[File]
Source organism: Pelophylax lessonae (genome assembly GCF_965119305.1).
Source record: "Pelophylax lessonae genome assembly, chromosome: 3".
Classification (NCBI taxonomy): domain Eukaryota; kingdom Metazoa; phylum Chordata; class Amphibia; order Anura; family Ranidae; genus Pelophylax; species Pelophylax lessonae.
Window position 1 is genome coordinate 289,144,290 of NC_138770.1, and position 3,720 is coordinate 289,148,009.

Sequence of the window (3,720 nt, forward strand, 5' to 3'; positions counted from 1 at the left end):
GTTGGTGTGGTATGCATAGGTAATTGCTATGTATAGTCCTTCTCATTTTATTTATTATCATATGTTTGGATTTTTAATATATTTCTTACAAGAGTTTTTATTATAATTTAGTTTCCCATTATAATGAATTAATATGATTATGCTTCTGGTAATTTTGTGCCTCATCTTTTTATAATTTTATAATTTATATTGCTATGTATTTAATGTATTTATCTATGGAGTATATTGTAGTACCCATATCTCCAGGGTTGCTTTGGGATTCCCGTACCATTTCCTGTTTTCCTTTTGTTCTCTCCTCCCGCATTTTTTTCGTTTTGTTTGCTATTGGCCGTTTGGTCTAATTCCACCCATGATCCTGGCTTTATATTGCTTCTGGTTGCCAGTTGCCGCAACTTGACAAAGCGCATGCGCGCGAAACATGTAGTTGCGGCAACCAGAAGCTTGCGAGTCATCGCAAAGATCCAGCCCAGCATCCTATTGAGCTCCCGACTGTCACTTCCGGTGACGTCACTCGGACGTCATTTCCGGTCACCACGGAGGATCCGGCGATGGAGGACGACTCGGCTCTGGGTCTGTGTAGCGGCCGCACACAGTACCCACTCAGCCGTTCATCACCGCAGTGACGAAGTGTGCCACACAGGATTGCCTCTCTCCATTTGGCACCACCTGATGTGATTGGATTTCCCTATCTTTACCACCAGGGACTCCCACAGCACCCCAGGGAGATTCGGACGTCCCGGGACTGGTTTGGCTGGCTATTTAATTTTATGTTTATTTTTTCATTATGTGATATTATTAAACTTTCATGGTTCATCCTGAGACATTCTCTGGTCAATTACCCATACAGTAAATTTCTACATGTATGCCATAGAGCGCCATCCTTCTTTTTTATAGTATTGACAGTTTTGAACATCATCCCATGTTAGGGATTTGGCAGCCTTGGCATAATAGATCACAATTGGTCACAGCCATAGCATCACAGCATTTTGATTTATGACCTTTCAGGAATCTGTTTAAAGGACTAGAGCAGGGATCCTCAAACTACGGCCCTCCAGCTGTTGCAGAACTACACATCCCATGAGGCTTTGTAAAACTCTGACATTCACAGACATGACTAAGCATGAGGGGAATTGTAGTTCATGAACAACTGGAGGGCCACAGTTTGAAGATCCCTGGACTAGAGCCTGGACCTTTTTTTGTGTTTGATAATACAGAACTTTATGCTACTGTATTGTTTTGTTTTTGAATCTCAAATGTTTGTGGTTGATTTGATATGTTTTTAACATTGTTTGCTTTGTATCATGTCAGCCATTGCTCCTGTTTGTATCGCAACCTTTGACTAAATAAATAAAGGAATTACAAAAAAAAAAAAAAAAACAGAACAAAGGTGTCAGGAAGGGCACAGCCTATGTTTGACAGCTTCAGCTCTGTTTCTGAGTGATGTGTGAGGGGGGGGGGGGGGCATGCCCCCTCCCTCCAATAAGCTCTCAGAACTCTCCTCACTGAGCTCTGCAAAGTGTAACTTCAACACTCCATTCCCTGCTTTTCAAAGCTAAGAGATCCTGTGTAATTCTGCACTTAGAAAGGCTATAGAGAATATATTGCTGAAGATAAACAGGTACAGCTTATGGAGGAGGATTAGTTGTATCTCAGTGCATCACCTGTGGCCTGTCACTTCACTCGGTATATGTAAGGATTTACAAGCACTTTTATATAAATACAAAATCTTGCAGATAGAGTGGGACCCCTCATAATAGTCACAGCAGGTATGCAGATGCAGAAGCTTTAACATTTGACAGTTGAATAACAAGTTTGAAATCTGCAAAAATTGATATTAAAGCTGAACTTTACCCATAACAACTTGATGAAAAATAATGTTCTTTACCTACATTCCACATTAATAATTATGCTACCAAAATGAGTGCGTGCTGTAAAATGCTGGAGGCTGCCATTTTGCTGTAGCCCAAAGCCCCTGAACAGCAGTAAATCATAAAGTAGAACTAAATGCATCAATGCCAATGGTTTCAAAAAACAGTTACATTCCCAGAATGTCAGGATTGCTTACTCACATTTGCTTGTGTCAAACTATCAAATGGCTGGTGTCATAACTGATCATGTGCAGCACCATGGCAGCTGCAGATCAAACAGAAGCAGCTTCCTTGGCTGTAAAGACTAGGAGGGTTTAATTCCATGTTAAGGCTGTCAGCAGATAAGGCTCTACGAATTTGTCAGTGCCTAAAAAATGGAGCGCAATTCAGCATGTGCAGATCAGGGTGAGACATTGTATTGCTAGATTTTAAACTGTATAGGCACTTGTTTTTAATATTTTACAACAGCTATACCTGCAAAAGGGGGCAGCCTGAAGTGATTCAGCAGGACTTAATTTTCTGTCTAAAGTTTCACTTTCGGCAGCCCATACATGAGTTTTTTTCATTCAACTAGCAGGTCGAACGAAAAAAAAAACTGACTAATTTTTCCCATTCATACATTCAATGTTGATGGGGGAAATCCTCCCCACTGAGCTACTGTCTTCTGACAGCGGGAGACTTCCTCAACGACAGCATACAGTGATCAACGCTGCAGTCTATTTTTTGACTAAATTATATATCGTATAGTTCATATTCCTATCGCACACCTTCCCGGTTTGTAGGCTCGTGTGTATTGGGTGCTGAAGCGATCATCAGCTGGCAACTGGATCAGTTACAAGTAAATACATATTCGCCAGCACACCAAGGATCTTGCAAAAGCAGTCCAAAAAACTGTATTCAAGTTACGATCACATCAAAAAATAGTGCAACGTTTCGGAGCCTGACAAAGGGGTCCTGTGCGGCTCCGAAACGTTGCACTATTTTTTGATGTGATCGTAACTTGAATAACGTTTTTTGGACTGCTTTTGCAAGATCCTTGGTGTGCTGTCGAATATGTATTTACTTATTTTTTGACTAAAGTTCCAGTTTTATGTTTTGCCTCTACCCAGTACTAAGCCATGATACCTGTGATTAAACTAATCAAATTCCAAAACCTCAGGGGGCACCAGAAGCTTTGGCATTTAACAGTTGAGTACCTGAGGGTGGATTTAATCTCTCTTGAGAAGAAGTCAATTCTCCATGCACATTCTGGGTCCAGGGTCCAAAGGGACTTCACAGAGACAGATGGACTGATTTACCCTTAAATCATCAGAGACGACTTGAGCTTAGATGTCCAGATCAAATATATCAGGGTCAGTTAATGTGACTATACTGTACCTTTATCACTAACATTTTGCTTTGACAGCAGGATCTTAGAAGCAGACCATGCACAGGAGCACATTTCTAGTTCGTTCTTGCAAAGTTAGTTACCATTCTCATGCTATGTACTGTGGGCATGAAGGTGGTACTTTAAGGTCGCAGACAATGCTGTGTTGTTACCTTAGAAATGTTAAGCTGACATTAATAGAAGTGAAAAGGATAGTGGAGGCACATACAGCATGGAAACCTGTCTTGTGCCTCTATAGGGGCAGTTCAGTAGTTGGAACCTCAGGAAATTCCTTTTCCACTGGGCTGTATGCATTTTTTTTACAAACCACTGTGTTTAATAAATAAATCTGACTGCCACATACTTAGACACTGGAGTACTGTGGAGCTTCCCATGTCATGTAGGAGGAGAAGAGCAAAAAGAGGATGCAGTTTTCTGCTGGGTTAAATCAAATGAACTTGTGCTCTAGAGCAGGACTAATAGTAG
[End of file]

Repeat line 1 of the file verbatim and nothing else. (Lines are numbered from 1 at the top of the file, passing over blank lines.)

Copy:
Source organism: Pelophylax lessonae (genome assembly GCF_965119305.1).